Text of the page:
“Through the blur, I wondered if I was alone or if other parents felt the same way I did – that everything involving our children was painful in some way. The emotions, whether they were joy, sorrow, love or pride, were so deep and sharp that in the end they left you raw, exposed and yes, in pain. The human heart was not designed to beat outside the human body and yet, each child represented just that – a parent’s heart bared, beating forever outside its chest.” – Debra Ginsberg
A year ago I survived one of the most traumatic events my family has ever experienced. What started out as a normal day ended with my brother and I fleeing our home as it burned to ash and rubble. We lost everything. I remember thinking, in the months that followed, how bleak life seemed starting at our own Ground Zero. There is a finality to your past when you no longer have the things you held onto to remember it.
There were days after the fire when I wasn’t sure my family would every recover, but God looks after his children. A month later, I learned what became my family’s symbolic phoenix, our sign that not all was lost. I discovered I was pregnant.
On November 15th, 2014 I gave birth to an amazing little girl. She was a 6 pound 11 ounce miracle, the salvation of a broken-hearted family in desperate need of a fresh start. In honor of the circumstances in which God blessed us with her, we decided to call her Makenna—born of fire.
Pregnancy is a life-altering journey all on its own. I still am baffled by the idea that I carried this being within me for nine months, feeling her kick and squirm, listening to her heat beat and trying to distinguish features on an ultrasound screen. I dreamed of her future, our relationship, and who she would be. Long before she was ever born my heart was changing.
Childbirth was like nothing I had ever experienced before. Now, thinking about what I went through in those 24 hours, I can’t help but compare it to what being a parent has been like so far. At first you think, this isn’t so bad, I can make it through this with no problem. Then everything intensifies all at once. There is an intolerable amount of pain you can’t control, so much so you tell yourself over and over you can’t do this. But what else can you do? It isn’t as if you can walk away. It rises and falls and builds to a point of insanity where your instincts take over to allow you to survive. Then, just when you think that there is no way you can continue, you push with everything you have. All at once your world shifts, there is a moment of pure joy that erases all the agony. All that exists is this moment, and everything you went through to get here is suddenly worth it.
When I first heard my daughter’s cry I was overcome with emotion. The second the doctor laid her on my chest I burst into simultaneous tears and laughter. I had created life, and although I know I am biased, she was perfection. Instantly my desperation and terror of the previous 24 hours began fading, replaced by this all-consuming warmth cuddling against my skin. In that moment I was entirely changed.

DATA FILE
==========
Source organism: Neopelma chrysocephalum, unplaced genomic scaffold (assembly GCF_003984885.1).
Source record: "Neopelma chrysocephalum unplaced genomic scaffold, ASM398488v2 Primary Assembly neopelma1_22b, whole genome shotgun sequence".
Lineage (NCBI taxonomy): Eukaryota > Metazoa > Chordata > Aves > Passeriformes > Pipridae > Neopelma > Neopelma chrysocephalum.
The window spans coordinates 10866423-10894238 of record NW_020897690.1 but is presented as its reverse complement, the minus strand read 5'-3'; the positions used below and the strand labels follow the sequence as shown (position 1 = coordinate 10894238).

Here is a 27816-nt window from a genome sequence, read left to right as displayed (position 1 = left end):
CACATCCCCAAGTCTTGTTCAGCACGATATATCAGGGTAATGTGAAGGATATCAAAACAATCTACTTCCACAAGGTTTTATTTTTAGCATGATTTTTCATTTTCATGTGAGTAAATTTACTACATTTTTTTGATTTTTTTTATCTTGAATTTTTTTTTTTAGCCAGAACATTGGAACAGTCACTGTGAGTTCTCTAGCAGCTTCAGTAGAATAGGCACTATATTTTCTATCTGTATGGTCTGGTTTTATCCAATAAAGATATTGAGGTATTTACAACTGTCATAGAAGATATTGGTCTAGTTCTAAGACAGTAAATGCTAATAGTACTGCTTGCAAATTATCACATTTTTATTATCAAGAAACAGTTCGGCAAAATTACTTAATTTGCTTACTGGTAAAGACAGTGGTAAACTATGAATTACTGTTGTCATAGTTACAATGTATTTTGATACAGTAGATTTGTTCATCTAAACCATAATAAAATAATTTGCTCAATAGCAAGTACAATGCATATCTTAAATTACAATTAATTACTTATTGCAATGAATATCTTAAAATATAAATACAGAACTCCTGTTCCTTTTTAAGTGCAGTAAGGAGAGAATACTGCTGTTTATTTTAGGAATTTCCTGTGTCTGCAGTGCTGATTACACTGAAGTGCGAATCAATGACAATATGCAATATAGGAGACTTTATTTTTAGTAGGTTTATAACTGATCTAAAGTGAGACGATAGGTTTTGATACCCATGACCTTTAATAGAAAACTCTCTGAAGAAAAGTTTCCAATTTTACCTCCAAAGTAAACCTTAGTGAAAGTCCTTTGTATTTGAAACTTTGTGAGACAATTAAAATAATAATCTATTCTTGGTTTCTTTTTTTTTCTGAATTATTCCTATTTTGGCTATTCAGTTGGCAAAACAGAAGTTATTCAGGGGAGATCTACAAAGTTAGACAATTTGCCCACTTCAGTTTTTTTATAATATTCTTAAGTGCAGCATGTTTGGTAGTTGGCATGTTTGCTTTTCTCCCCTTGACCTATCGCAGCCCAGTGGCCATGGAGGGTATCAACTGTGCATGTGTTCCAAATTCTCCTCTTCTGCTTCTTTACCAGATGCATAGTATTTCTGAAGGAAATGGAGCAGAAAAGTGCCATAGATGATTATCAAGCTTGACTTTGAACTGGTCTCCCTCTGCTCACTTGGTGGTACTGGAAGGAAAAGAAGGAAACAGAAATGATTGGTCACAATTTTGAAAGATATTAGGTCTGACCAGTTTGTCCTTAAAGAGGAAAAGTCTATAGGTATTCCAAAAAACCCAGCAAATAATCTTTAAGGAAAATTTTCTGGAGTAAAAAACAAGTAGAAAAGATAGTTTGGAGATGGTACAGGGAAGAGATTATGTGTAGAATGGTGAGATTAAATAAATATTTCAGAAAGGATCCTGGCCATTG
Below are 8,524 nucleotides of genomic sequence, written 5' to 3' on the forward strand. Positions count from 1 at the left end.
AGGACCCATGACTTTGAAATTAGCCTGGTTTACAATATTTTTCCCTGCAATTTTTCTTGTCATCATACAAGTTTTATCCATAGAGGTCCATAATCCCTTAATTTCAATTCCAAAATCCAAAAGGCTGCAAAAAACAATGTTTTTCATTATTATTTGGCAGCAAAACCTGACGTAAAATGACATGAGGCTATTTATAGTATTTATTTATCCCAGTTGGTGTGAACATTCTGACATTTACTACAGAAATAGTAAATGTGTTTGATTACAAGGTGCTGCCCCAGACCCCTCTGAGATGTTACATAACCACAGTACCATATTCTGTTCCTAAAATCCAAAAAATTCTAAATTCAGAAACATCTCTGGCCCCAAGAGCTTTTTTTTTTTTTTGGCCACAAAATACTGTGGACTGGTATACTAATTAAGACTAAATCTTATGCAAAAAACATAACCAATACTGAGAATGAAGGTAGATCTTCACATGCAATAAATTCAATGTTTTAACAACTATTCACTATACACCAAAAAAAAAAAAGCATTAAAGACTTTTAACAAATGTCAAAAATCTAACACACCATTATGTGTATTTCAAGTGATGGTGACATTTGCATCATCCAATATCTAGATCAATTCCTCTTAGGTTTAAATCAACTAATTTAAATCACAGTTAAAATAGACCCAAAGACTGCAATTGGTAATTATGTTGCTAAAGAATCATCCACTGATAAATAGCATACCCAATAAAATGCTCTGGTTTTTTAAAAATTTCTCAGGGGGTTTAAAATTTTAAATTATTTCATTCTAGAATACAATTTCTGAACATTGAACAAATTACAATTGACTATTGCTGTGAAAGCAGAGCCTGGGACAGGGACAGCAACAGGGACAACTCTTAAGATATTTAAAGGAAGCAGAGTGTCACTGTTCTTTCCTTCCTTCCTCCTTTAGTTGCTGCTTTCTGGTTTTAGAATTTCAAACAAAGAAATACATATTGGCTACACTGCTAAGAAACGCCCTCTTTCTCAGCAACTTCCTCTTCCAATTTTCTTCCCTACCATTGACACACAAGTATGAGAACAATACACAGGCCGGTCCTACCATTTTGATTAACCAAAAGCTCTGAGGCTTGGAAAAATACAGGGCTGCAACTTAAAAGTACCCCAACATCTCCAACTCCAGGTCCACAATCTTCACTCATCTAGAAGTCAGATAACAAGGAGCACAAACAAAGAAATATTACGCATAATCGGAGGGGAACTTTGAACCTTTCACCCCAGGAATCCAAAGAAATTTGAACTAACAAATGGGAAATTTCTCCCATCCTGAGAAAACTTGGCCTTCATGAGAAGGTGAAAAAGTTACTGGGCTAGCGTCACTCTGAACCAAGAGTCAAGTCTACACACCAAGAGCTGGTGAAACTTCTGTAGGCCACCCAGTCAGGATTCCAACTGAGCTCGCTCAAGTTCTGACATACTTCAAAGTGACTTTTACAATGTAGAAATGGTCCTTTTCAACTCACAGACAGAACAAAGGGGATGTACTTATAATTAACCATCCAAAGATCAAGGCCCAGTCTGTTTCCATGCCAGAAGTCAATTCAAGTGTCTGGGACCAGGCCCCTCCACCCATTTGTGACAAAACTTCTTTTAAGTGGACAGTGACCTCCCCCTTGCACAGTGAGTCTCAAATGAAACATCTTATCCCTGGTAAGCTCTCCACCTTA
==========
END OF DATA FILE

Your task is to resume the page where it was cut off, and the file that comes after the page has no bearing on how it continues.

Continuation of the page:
Being a new mother is a bit like stumbling into Wonderland, I think. There are parts that fill you with amazement and parts that scare every fiber of your being. A part of me kept thinking, this cannot be real. I will be honest; a newborn seems like an alien at first. They make strange noises and get angry for seemingly no reason at all. Each time she’d make a noise, or kick out her little legs I gawked down at her in mystified wonder. When she began focusing on me I was inexplicably enchanted.
For the first month, adjusting to my new job as mother was extremely difficult but now that she sleeps through the night I am feeling less like one giant nerve ending. Somehow I got incredibly lucky with her. Makenna cries very little compared to other babies her age, she is incredibly easy going, and already sleeps for at least nine hours every night (for this disposition I must thank her father). And when she smiles or coos at me, nothing I went through in the past matters.
This love is unlike anything I’ve ever known and has to be the closest thing to a God-like love that exists in a human life. I would do anything for her and I’ve only just started getting to know her. I’ve been pooped on, peed on, and puked on more times than I can count, but none of it bothers me, which is strange because I always thought it would. The love a parent feels for their child isn’t rational, not in any way. Every other kind of love I’ve felt in my life has seemed, at least in some way, like a choice. Not this. The love I have for her is biological, chemical, reflexive and unshakeable.
Yet with each passing day as my love for Makenna grows, so does my fear that something beyond my control might happen to her. I think this is a key element of the love a parent has for their children. You can’t love them without at least some fear in the back of your mind that you might lose them. Being a parent, to me, is existing in a constant state of duality, about maintaining some control where really you have very little, about loving someone more than yourself even if they can make you so beyond frustrated, and reveling in every moment you have with them even when it could all change for the worst in an instant.
Even though Makenna’s life came out of one of the lowest points in mine, I wouldn’t change anything I’ve ever gone through if it meant never having her. She is my greatest adventure so far. If my heart and soul could take form outside of myself it would surely be her. I have never known a love like this — a love so huge, so pure and painful.
A.M. San Nicholas